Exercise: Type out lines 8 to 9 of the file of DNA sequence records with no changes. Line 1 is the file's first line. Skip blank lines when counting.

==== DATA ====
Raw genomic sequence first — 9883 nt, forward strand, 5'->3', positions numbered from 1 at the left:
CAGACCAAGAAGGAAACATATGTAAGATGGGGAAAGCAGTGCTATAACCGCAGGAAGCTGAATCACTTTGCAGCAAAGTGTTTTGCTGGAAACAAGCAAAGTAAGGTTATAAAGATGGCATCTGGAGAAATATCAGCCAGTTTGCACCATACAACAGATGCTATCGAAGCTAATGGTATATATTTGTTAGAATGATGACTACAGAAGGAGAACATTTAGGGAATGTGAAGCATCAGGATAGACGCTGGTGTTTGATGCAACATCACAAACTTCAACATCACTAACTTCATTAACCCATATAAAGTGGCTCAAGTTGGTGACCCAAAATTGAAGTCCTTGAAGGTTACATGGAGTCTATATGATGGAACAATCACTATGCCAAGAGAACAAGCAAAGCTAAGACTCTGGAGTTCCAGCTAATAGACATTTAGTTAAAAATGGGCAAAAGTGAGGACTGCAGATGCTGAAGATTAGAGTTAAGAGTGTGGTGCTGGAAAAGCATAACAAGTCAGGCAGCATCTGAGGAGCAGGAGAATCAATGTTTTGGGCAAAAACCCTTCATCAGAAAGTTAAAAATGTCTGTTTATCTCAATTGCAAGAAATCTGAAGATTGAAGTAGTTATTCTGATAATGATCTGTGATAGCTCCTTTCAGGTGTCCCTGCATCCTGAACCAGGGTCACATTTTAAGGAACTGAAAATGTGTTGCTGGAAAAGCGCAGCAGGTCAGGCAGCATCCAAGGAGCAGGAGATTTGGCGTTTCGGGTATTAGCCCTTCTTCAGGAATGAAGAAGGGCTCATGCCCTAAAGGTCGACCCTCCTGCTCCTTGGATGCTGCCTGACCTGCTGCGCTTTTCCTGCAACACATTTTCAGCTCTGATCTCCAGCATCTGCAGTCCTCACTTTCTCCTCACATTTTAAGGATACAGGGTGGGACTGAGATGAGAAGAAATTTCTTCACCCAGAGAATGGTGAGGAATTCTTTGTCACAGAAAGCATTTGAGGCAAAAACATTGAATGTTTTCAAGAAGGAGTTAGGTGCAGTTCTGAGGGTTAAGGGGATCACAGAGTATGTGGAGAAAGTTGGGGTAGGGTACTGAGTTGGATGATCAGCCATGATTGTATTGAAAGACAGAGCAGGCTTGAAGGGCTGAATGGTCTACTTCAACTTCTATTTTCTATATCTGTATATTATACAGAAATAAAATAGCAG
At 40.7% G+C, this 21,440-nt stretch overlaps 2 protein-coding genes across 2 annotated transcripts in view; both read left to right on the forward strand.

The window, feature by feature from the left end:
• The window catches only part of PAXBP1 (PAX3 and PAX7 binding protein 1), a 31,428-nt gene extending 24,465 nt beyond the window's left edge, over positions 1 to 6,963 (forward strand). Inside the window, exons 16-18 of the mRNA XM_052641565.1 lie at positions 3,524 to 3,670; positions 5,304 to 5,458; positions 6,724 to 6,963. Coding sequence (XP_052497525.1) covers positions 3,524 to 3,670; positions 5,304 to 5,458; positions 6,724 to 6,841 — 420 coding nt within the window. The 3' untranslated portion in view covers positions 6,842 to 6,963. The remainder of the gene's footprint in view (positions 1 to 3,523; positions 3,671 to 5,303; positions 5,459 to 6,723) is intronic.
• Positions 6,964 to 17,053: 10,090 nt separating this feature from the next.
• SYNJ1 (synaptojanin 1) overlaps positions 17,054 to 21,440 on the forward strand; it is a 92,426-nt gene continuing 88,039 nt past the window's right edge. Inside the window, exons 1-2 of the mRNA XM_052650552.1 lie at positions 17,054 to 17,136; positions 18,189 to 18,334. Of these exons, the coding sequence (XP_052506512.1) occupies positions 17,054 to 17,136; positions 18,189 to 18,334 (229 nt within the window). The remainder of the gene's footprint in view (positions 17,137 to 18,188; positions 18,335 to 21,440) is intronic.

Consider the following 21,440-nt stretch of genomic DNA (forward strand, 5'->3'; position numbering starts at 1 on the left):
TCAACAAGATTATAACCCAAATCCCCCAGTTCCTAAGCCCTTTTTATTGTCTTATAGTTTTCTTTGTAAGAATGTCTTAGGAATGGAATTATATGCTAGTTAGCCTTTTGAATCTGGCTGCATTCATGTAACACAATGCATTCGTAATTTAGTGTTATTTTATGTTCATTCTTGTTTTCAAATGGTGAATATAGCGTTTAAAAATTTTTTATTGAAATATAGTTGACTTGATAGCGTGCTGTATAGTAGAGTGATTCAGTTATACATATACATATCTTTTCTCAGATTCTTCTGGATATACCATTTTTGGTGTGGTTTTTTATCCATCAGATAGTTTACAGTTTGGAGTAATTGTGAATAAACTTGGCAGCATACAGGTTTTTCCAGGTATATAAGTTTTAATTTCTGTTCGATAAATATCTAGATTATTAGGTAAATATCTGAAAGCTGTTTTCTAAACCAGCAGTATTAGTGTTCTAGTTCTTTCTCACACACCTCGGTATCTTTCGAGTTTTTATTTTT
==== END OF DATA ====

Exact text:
Consider the following 21,440-nt stretch of genomic DNA (forward strand, 5'->3'; position numbering starts at 1 on the left):
TCAACAAGATTATAACCCAAATCCCCCAGTTCCTAAGCCCTTTTTATTGTCTTATAGTTTTCTTTGTAAGAATGTCTTAGGAATGGAATTATATGCTAGTTAGCCTTTTGAATCTGGCTGCATTCATGTAACACAATGCATTCGTAATTTAGTGTTATTTTATGTTCATTCTTGTTTTCAAATGGTGAATATAGCGTTTAAAAATTTTTTATTGAAATATAGTTGACTTGATAGCGTGCTGTATAGTAGAGTGATTCAGTTATACATATACATATCTTTTCTCAGATTCTTCTGGATATACCATTTTTGGTGTGGTTTTTTATCCATCAGATAGTTTACAGTTTGGAGTAATTGTGAATAAACTTGGCAGCATACAGGTTTTTCCAGGTATATAAGTTTTAATTTCTGTTCGATAAATATCTAGATTATTAGGTAAATATCTGAAAGCTGTTTTCTAAACCAGCAGTATTAGTGTTCTAGTTCTTTCTCACACACCTCGGTATCTTTCGAGTTTTTATTTTT